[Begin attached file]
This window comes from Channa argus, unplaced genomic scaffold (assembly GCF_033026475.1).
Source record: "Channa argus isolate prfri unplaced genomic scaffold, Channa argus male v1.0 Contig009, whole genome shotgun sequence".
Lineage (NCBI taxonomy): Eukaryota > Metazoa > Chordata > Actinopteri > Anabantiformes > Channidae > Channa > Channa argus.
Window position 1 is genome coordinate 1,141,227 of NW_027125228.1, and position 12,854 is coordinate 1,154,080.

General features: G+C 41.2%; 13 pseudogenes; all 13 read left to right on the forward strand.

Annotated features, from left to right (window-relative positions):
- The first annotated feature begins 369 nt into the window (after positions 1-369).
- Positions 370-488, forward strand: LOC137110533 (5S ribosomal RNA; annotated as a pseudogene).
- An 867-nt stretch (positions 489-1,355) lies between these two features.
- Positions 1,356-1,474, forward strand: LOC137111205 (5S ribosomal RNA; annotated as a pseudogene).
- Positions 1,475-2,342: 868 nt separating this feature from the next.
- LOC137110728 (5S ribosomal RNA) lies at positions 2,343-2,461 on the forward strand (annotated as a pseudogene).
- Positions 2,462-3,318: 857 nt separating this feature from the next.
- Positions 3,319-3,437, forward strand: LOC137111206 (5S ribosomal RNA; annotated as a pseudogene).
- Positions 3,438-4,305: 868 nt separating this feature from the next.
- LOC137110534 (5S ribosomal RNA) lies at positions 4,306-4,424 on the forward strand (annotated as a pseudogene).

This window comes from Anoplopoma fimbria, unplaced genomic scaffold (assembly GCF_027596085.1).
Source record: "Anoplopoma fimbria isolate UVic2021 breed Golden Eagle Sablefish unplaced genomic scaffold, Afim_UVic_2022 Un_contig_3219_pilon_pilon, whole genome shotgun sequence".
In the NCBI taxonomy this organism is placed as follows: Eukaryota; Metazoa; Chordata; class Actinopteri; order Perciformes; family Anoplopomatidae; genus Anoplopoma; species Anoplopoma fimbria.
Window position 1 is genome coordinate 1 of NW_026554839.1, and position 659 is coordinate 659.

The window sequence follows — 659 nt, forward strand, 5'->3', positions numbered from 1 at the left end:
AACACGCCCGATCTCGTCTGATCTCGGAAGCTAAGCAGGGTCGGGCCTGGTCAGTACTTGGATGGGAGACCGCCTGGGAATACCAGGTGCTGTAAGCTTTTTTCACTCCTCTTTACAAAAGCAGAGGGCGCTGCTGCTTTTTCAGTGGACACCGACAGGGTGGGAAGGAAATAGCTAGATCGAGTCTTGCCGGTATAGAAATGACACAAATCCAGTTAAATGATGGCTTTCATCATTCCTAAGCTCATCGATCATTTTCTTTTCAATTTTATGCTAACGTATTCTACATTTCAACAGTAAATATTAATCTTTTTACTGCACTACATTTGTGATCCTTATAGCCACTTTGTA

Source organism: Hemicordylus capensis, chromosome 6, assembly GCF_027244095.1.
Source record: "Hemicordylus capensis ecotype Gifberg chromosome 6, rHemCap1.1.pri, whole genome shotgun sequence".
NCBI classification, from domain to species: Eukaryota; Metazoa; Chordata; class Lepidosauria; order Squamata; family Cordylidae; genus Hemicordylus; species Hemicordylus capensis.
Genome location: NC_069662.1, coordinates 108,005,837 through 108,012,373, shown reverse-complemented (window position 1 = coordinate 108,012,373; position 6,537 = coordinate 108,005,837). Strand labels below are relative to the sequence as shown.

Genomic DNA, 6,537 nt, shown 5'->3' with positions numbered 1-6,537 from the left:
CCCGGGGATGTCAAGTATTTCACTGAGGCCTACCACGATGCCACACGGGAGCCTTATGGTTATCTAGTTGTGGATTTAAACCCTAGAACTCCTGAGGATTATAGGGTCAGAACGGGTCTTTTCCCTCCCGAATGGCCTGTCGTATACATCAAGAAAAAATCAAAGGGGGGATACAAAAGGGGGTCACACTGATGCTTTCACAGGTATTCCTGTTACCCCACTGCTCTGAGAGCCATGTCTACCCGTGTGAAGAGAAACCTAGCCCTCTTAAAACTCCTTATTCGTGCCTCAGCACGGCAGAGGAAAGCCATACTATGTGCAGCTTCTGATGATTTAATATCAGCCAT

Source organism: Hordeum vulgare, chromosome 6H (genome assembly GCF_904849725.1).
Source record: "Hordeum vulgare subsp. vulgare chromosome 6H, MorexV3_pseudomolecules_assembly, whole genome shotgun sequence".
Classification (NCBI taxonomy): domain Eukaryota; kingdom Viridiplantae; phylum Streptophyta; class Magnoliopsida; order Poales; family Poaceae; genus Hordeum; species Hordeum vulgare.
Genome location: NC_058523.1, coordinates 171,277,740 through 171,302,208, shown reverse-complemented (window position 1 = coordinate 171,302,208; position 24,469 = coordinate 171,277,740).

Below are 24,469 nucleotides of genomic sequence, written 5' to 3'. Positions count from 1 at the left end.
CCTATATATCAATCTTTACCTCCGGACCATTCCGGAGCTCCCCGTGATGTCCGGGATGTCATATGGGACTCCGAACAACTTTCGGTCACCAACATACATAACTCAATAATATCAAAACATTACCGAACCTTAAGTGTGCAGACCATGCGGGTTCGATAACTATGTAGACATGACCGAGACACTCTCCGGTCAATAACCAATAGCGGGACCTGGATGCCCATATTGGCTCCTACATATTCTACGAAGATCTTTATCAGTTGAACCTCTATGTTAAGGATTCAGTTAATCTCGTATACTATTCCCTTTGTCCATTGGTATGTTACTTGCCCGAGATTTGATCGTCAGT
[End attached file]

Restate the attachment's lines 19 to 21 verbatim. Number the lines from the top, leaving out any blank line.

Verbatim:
In the NCBI taxonomy this organism is placed as follows: Eukaryota; Metazoa; Chordata; class Actinopteri; order Perciformes; family Anoplopomatidae; genus Anoplopoma; species Anoplopoma fimbria.
Window position 1 is genome coordinate 1 of NW_026554839.1, and position 659 is coordinate 659.

The window sequence follows — 659 nt, forward strand, 5'->3', positions numbered from 1 at the left end: